Yesterday, 14 emergency room nurses completed their final shift at the Icelandic National University Hospital (Landspítali), RÚV reports. Director Lenorfer Parsson said the departure was “a cause for concern”, but he is confident brighter days lie ahead.

“long time no see”

Soffía Steingrímsdóttir, who has worked as an emergency room nurse at the National University Hospital (Landspítali) for about eight years, told RÚV yesterday why she and 14 colleagues left their jobs: explained.

“It’s been a while. For years, we’ve tried to draw attention to stressful working conditions and threats to patient safety. especially – If the terms are unacceptable.

According to Sophia, the 14 nurses who finished their last shift yesterday will not be replaced easily. Experience and abilities come only with time. A similar number of resignations is expected to be filed next month.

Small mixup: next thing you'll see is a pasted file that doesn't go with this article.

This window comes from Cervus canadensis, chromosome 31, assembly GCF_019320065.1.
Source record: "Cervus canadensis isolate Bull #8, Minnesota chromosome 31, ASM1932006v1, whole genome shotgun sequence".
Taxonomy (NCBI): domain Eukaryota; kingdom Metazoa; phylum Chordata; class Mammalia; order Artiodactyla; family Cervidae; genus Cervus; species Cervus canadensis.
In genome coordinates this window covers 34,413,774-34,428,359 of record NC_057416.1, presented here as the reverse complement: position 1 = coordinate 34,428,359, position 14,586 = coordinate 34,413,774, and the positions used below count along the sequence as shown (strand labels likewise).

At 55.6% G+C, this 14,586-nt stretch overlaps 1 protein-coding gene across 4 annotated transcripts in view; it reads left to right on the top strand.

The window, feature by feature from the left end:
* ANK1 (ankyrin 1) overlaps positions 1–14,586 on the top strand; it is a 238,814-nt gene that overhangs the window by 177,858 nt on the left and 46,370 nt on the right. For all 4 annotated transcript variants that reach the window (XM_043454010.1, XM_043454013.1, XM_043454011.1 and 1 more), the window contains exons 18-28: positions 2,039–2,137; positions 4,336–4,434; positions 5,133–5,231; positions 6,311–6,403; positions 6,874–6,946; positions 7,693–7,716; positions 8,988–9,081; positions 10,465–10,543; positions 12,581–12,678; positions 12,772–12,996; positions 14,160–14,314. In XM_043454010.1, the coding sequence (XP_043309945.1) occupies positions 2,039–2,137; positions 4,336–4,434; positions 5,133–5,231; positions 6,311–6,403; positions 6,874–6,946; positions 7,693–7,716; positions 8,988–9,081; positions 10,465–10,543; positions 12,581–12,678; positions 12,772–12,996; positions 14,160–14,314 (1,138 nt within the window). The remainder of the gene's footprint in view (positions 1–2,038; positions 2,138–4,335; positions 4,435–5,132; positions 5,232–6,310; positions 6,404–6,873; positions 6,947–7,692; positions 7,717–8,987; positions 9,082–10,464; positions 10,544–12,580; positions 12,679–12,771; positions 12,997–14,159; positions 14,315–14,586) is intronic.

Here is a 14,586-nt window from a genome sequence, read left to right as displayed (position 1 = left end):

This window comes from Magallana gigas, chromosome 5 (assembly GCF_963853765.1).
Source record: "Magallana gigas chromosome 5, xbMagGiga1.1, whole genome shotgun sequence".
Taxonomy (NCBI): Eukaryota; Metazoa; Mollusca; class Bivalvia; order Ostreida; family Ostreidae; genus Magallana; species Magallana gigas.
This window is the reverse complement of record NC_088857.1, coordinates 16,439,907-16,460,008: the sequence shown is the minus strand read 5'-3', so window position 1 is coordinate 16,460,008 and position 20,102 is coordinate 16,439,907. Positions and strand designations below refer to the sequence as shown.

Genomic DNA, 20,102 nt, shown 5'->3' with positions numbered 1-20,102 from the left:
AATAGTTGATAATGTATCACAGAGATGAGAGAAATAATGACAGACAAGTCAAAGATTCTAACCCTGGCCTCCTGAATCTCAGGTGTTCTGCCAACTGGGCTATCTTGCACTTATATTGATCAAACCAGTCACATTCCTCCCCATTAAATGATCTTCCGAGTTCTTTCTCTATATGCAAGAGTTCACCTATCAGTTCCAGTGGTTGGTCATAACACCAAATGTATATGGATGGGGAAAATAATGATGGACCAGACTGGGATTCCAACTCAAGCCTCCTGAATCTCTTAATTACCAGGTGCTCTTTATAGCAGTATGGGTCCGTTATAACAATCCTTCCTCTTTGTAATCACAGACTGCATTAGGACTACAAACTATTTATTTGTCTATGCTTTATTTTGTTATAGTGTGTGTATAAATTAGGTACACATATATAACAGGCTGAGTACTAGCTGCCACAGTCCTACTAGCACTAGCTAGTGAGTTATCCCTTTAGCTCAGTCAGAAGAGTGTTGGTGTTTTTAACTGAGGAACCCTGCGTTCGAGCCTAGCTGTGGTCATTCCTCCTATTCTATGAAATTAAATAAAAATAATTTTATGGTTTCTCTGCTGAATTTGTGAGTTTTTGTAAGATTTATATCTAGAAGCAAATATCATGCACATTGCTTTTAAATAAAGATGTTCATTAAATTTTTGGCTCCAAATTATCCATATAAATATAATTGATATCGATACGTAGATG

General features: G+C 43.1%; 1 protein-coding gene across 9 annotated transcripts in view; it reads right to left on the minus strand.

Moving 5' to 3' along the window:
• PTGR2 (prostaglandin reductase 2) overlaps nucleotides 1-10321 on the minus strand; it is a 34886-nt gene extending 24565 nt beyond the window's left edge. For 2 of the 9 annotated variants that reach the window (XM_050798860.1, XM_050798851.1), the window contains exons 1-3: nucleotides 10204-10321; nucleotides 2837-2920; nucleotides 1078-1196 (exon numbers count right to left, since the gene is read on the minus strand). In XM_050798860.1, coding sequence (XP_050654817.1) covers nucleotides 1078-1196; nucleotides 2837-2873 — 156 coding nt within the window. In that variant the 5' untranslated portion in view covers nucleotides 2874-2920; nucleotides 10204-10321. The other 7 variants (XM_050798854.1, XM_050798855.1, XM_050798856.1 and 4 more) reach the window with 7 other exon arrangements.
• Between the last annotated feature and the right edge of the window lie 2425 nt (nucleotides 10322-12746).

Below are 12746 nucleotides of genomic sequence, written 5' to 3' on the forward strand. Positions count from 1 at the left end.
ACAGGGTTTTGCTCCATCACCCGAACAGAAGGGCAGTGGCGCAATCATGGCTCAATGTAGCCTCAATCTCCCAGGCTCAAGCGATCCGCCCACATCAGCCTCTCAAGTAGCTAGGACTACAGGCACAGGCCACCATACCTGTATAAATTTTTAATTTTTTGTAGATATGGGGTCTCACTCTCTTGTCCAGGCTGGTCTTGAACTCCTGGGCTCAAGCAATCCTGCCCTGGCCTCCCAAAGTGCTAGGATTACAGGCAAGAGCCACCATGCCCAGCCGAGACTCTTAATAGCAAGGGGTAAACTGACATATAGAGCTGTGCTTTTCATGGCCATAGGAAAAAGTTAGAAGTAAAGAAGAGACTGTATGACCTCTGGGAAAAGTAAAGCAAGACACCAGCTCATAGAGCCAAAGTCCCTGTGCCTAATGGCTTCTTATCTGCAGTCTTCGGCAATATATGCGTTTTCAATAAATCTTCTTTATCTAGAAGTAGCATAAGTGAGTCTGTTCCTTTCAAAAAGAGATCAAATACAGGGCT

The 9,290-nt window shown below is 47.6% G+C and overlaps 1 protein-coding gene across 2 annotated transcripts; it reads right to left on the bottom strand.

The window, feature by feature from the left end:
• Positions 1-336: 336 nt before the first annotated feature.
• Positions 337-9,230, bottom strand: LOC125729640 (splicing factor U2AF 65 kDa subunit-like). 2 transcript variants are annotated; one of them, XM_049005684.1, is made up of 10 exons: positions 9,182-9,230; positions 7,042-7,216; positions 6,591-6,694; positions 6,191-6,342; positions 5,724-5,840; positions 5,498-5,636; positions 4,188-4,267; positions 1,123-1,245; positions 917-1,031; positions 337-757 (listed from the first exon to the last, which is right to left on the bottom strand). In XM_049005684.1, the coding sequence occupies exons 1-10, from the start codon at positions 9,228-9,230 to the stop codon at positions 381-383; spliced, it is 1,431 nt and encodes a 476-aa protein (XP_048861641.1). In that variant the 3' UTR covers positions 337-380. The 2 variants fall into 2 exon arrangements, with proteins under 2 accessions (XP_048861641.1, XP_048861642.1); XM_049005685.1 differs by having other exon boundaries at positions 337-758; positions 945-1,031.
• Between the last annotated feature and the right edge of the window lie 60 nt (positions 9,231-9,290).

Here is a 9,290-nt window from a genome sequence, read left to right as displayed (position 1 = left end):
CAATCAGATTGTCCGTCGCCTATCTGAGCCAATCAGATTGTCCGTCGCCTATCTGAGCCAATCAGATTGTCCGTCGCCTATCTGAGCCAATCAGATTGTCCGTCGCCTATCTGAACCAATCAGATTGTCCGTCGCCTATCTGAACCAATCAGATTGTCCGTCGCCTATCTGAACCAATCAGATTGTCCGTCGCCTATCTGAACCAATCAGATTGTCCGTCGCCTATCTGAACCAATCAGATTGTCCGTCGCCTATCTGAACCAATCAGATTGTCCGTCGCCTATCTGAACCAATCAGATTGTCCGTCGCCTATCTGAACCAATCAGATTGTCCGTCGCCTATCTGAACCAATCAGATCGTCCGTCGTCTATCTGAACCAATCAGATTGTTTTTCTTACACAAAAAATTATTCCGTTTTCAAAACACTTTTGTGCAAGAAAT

try to break the vicious cycle

Speaking to RÚV, the director of the National University Hospital, Runólfur Pálsson, said hospital administrators will do everything in their power to reverse this trend. “The working conditions are very tough. There is a lot of stress and that means people are leaving, which leads to staff shortages and makes things even more difficult. ”

Runólfur said he hopes a resource designed for patients who have completed hospital care but cannot be discharged due to disability will help ease the burden. in September. We have high hopes for these new facilities. They help reduce the load on the emergency room. “

Sophia said she was sad and disappointed that no action had been taken in response to the nurse’s resignation. she created. “

A post of mass retirements at a university hospital was first published in the Iceland Review.

Source link

Previous article325 Suspects Under Investigation as Victims of Fraud Over $9 Million
Next articleA total of 40 drowned in Norway this summer